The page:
Jones: While you worked, you were in the locomotive. Was it hot?
Traore: Extremely. We used black coal which burned real hot. Towards the end of the war, there was no more coal, so they used peanut shells glued together. It wasn't as good as coal, but it worked.
Jones: It must have required more work.
Traore: You had to shovel continuously (to feed the boiler).
Jones: What about the strike of 1947? What did you think about it?
Traore: I wasn't grown up yet (he was 25 at the time). For us, the strike served our interests. They say that the strike was "uniquement pour avoir quelquechose" (ie. to get something. I think he meant that people accused the strikers of selfishly trying to profit, but I'm not sure who "they" were.)
Jones: In 1947, you were in Bamako?
Traore: No, I was in Mopti.
Jones: (laughing) Mopti? Did you get to Mecca too?
Traore: (laughing) No, but I travelled. I was in Dakar, in Guinea too. I was a bit like you. I'm not sure how to say this, but if I found a white man who would hire me, I went with him. I had no problems traveling.
Jones: Okay. And by 1947, you were in Mopti. Now tell me if you agree with this. When I spoke to retired cheminots, they all described the strike as something that united all African people.
Traore: I can't give you a lot of detail about the strike, but that seems correct. We had a reason to strike. ("On a grevé pour quelquechose.")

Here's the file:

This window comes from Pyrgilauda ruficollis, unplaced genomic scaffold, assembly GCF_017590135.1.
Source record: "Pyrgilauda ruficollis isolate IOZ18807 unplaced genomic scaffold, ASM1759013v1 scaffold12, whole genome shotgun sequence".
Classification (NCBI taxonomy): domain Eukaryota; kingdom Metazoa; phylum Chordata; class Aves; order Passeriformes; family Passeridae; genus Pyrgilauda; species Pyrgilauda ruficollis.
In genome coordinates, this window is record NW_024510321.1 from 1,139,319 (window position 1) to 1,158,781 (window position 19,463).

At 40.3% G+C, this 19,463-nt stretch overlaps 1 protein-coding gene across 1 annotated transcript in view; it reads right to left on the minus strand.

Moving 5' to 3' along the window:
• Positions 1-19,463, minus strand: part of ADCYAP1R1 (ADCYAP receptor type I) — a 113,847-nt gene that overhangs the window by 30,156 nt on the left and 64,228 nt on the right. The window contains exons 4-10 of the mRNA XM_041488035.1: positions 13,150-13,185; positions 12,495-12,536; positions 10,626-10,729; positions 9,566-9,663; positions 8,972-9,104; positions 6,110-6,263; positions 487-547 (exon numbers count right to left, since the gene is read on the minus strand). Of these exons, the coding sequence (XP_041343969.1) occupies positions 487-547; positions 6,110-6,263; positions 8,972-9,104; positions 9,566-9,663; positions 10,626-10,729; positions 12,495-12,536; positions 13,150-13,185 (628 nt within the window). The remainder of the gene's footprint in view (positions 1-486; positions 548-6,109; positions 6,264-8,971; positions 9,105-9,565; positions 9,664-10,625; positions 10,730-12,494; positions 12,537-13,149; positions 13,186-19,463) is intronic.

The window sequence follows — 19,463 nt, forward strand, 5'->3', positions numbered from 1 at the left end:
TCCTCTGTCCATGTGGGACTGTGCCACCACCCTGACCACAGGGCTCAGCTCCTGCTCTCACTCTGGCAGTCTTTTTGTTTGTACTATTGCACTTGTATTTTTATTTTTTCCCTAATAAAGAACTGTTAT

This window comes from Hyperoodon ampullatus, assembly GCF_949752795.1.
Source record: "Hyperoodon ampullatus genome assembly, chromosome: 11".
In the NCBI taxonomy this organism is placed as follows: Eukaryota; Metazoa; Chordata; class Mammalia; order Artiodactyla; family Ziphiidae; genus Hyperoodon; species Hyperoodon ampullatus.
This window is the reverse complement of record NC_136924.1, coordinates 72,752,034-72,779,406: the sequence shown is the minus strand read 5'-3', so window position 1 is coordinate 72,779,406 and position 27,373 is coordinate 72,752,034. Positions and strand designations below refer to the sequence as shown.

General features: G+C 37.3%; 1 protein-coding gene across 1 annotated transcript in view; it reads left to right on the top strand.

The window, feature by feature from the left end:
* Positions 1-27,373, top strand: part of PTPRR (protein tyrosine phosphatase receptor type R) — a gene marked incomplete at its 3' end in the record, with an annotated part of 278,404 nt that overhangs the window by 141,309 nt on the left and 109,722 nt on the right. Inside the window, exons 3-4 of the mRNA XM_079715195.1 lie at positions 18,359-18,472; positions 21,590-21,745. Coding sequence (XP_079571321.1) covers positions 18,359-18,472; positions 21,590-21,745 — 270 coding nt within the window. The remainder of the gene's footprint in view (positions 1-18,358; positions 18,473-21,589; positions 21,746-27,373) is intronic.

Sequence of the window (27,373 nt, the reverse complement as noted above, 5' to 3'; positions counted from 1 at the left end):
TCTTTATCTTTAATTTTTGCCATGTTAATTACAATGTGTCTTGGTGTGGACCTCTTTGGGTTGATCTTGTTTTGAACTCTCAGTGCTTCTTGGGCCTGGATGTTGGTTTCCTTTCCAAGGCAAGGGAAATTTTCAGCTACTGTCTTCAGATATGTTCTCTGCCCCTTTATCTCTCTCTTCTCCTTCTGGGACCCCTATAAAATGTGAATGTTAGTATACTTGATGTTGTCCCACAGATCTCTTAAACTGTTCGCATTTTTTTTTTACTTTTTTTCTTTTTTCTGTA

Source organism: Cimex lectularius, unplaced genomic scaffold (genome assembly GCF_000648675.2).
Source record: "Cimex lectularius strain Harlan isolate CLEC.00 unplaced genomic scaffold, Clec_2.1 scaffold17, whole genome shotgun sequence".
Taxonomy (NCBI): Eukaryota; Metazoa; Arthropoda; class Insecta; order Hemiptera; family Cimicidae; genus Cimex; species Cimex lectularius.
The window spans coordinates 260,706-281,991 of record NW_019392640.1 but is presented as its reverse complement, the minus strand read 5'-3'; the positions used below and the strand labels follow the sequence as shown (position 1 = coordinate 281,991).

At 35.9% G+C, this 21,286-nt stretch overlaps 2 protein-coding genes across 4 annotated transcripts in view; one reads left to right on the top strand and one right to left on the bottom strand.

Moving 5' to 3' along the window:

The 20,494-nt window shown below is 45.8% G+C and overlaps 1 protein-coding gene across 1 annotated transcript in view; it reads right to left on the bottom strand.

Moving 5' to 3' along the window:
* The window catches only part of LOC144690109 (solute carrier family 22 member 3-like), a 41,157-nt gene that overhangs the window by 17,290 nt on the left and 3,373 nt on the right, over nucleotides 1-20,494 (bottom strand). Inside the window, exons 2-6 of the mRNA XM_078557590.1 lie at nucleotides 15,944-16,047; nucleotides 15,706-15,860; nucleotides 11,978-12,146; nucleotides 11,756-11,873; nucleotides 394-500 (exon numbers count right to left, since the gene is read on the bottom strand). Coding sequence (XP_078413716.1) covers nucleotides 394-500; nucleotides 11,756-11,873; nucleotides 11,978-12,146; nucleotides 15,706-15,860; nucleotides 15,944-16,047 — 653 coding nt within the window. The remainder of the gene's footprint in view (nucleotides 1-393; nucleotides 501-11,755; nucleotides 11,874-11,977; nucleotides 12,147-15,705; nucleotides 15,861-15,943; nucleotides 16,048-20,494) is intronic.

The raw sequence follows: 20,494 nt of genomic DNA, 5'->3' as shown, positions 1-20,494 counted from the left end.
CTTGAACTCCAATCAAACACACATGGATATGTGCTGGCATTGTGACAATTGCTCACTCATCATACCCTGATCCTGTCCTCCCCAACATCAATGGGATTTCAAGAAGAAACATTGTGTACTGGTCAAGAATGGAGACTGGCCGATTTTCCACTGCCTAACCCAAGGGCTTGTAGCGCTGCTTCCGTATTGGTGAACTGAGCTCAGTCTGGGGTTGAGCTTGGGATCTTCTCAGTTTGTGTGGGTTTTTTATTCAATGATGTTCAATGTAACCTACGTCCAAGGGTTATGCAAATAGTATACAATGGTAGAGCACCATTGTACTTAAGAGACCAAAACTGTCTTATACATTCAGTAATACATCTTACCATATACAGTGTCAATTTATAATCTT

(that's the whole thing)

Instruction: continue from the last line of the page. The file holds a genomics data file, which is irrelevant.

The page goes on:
Jones: But the people who weren't cheminots ... did they support the strike?
Traore: Oh, that was different. For example, if I'm not a cheminot and you are a cheminot, you've got money. If something happens to me, you give me money. So when something happens to you (the strike), I am obliged to help you out. That's African. The strike "tired out the country" ("fatigue le pays") but that's what happened.
Jones: So nobody opposed the cheminots, even with the economic hardships?
Traore: I believe that is correct. There was a wave of unity, of Africans joining together. Africans remember. They won't forget the strike.
Jones: You've heard of Ousmane Sembene [author of a novel about the strike]?
Traore: Of course.
Traore: The Ségou-Bani served a lot of people. It allowed the people from the villages and the bush to bring their goods to market. Some people couldn't afford it, so they went to market with their goods on their head. But others could pay it and the train helped them. (new idea) But we had a dream that the railroad would reach all the way from Dakar to Bobo Dioulasso.
Jones: Why didn't it happen like that?
Traore: I couldn't say. If you started me on that, I don't really know and I shouldn't talk about it.
[We continued to speak about language and ethnicity for a few more minutes. When the interview was finally over, I gave him a can of Nestle's sweetened condensed milk to say "thank you." He wasn't expecting anything and seemed pleasantly suprised. He even said that when they'd called him to talk to me, at first he didn't want to come because he didn't think he knew anything that would be useful.]